They had, in essence, been asked to pose for various pictures throughout their life, and now they were being encouraged to take a selfie. They could tell their own story, on their own terms. The question was, who do you want in your selfie? Members of your church community? Adult mentors from camp? Will Jesus be in your selfie?
Thunder rolled in the distance as we walked down to the lake. The weather gave us a merciful 30-minute window, so we hustled down the wide sandy beach to the shallow water. “Who is first?” one of the pastors asked. She sported a Hawaiian shirt, ready to get soaked. One of the three splashed forward. He was, after all, the one who had first asked, thus initiating the conversation that required several phone calls to parents and guardians. He had, in effect, asked the question of the Ethiopian eunuch in Acts 8:36: “Look, here is [Lake Tahoe]! What is to prevent me from being baptized?” So began the conversation that led us to the water’s edge to welcome 3 new young people into the baptized fellowship of believers. It was not planned. It was not on the schedule. But if it was to be on their own terms, why not here? Why not this community? Why not this water? Two of the three even had parents present at camp as adult chaperones.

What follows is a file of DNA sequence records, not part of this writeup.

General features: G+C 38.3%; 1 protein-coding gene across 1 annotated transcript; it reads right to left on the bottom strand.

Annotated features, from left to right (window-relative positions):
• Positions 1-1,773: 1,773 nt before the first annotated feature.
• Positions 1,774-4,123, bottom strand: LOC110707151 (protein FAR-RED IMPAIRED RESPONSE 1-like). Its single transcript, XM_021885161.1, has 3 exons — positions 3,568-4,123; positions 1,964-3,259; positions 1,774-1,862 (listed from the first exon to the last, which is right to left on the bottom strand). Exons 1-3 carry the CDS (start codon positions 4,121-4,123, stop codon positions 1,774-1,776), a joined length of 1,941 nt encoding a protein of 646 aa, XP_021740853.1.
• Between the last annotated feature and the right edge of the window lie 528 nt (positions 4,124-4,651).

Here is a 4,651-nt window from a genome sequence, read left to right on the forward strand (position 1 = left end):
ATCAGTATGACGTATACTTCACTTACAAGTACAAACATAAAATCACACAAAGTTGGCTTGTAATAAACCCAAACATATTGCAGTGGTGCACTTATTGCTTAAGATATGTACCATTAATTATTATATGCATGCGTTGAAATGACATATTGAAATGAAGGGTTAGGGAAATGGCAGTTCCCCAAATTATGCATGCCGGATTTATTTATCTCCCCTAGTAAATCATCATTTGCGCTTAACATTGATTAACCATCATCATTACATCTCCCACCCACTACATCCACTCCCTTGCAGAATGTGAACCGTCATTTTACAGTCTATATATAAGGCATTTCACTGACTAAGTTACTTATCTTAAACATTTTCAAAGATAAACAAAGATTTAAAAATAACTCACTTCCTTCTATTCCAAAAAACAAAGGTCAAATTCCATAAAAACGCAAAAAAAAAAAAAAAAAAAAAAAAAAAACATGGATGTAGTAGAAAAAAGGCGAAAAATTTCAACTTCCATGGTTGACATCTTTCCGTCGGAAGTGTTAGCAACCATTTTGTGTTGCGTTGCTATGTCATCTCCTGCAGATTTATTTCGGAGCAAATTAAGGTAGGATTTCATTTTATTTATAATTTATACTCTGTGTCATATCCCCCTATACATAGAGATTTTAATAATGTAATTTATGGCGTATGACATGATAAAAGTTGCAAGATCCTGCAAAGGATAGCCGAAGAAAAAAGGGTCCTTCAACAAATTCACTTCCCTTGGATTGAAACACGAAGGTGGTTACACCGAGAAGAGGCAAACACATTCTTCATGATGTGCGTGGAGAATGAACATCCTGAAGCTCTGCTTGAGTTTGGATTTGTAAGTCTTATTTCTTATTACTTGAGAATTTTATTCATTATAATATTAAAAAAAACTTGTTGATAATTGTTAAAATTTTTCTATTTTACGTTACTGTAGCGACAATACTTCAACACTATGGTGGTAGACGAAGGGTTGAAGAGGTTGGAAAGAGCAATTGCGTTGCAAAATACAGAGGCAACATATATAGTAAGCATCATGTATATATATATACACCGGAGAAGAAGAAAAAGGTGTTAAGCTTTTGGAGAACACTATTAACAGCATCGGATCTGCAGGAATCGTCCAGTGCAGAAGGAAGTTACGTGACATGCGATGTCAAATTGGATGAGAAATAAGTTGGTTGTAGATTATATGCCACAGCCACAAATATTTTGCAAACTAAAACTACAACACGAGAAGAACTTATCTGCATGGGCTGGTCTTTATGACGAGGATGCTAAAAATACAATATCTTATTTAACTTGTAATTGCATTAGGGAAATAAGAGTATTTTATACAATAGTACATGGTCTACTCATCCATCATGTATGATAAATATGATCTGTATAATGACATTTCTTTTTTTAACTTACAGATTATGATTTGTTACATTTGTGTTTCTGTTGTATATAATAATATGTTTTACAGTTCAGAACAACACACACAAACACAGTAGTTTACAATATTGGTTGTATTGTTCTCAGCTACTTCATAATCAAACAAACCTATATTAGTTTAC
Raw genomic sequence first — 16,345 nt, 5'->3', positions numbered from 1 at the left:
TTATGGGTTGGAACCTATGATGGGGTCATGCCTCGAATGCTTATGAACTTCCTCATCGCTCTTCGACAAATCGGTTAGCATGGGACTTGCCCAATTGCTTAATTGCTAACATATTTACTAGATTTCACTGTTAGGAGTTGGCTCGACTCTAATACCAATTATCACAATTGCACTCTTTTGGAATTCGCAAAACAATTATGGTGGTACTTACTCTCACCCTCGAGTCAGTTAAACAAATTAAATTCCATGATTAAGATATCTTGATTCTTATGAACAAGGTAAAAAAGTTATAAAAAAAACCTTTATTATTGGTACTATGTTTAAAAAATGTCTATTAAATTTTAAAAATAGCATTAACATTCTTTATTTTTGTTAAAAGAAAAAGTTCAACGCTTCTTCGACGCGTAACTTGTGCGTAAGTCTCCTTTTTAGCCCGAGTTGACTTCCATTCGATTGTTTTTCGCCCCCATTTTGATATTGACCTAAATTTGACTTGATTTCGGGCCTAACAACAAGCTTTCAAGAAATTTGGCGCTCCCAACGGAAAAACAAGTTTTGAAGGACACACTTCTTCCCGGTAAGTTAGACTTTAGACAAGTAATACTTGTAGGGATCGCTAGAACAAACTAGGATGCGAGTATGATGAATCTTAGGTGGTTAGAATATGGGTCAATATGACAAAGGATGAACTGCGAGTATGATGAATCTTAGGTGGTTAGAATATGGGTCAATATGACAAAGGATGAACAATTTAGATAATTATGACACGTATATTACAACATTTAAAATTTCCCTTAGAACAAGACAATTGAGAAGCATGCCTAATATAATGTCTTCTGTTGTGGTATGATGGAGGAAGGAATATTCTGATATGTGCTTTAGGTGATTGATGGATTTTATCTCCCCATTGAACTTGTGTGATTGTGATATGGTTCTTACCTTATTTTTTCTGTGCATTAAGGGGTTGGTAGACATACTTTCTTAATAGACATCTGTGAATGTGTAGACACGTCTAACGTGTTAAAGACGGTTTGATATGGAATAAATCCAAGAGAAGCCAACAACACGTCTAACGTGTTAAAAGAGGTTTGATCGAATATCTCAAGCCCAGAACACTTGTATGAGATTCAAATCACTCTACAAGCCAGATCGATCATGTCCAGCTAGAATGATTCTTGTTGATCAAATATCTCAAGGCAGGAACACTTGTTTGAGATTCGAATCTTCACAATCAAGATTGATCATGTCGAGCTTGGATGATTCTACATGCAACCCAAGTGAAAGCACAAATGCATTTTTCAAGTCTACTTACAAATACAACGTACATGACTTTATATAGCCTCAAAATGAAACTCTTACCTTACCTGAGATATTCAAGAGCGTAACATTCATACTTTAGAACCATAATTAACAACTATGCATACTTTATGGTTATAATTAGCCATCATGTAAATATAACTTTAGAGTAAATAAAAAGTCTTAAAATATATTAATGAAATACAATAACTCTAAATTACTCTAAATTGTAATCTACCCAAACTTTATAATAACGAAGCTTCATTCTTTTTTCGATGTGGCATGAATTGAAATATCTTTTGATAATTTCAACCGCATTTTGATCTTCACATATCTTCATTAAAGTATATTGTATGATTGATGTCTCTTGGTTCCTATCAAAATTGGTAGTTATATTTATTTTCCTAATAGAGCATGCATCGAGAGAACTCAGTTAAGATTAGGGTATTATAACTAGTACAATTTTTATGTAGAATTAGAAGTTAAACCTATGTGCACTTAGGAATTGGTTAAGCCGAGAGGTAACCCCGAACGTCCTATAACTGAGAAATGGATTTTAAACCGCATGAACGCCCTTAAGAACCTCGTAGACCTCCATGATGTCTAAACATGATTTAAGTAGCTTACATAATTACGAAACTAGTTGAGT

Gathering for Baptism in Lake Tahoe
And so, by the confirmands’ own request after much consideration, words that have been passed down through sacred scripture and Christian tradition were spoken, and they were immersed three times in the cool waters of Lake Tahoe. The Christian community bore witness and laid hands on them as we proclaimed each of them, “Child of God!”
Their hands were a little wet to take selfies, but I suspect they will include this when they tell their story, nonetheless.
I am blessed to have been part of their community and part of their stories. They laid hands on me and prayed for me on my last night. That was very meaningful. Now when I tell my own story, they are a part of it, selfies or not.
This post reflects on a portion of a study conducted as part of the Confirmation Project. Learn more about this exciting project, which includes 5 denominations HERE!